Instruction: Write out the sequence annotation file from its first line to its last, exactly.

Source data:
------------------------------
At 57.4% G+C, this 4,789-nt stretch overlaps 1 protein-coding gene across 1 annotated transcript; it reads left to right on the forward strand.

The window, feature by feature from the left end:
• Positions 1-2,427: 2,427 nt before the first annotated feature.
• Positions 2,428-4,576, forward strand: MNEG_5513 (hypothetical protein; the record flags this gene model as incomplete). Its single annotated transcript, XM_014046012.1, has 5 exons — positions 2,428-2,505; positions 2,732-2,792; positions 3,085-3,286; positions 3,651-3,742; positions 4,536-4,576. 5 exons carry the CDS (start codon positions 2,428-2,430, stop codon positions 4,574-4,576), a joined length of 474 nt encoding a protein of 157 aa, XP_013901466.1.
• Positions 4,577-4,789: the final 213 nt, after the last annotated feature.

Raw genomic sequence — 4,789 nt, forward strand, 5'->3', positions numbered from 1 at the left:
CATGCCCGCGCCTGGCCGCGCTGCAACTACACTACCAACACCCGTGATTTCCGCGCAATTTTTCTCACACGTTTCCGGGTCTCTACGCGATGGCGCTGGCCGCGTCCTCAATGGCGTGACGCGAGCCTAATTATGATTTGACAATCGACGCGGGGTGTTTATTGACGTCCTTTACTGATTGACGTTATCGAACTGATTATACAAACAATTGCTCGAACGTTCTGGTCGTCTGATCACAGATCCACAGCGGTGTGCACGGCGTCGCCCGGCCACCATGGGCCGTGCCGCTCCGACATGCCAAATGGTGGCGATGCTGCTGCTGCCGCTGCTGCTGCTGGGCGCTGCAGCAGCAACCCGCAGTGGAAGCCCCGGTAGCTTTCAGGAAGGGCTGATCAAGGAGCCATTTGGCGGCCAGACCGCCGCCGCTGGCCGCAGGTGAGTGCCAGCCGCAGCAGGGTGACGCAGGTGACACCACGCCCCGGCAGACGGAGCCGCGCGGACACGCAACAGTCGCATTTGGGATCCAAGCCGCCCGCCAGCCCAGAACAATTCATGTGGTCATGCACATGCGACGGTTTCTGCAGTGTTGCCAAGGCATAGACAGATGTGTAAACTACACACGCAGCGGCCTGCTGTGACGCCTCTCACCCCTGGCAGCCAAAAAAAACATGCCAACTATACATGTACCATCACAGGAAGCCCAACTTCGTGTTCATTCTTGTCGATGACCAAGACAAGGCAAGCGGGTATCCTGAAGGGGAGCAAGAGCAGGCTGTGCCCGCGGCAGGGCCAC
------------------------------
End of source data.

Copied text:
At 57.4% G+C, this 4,789-nt stretch overlaps 1 protein-coding gene across 1 annotated transcript; it reads left to right on the forward strand.

The window, feature by feature from the left end:
• Positions 1-2,427: 2,427 nt before the first annotated feature.
• Positions 2,428-4,576, forward strand: MNEG_5513 (hypothetical protein; the record flags this gene model as incomplete). Its single annotated transcript, XM_014046012.1, has 5 exons — positions 2,428-2,505; positions 2,732-2,792; positions 3,085-3,286; positions 3,651-3,742; positions 4,536-4,576. 5 exons carry the CDS (start codon positions 2,428-2,430, stop codon positions 4,574-4,576), a joined length of 474 nt encoding a protein of 157 aa, XP_013901466.1.
• Positions 4,577-4,789: the final 213 nt, after the last annotated feature.

Raw genomic sequence — 4,789 nt, forward strand, 5'->3', positions numbered from 1 at the left:
CATGCCCGCGCCTGGCCGCGCTGCAACTACACTACCAACACCCGTGATTTCCGCGCAATTTTTCTCACACGTTTCCGGGTCTCTACGCGATGGCGCTGGCCGCGTCCTCAATGGCGTGACGCGAGCCTAATTATGATTTGACAATCGACGCGGGGTGTTTATTGACGTCCTTTACTGATTGACGTTATCGAACTGATTATACAAACAATTGCTCGAACGTTCTGGTCGTCTGATCACAGATCCACAGCGGTGTGCACGGCGTCGCCCGGCCACCATGGGCCGTGCCGCTCCGACATGCCAAATGGTGGCGATGCTGCTGCTGCCGCTGCTGCTGCTGGGCGCTGCAGCAGCAACCCGCAGTGGAAGCCCCGGTAGCTTTCAGGAAGGGCTGATCAAGGAGCCATTTGGCGGCCAGACCGCCGCCGCTGGCCGCAGGTGAGTGCCAGCCGCAGCAGGGTGACGCAGGTGACACCACGCCCCGGCAGACGGAGCCGCGCGGACACGCAACAGTCGCATTTGGGATCCAAGCCGCCCGCCAGCCCAGAACAATTCATGTGGTCATGCACATGCGACGGTTTCTGCAGTGTTGCCAAGGCATAGACAGATGTGTAAACTACACACGCAGCGGCCTGCTGTGACGCCTCTCACCCCTGGCAGCCAAAAAAAACATGCCAACTATACATGTACCATCACAGGAAGCCCAACTTCGTGTTCATTCTTGTCGATGACCAAGACAAGGCAAGCGGGTATCCTGAAGGGGAGCAAGAGCAGGCTGTGCCCGCGGCAGGGCCAC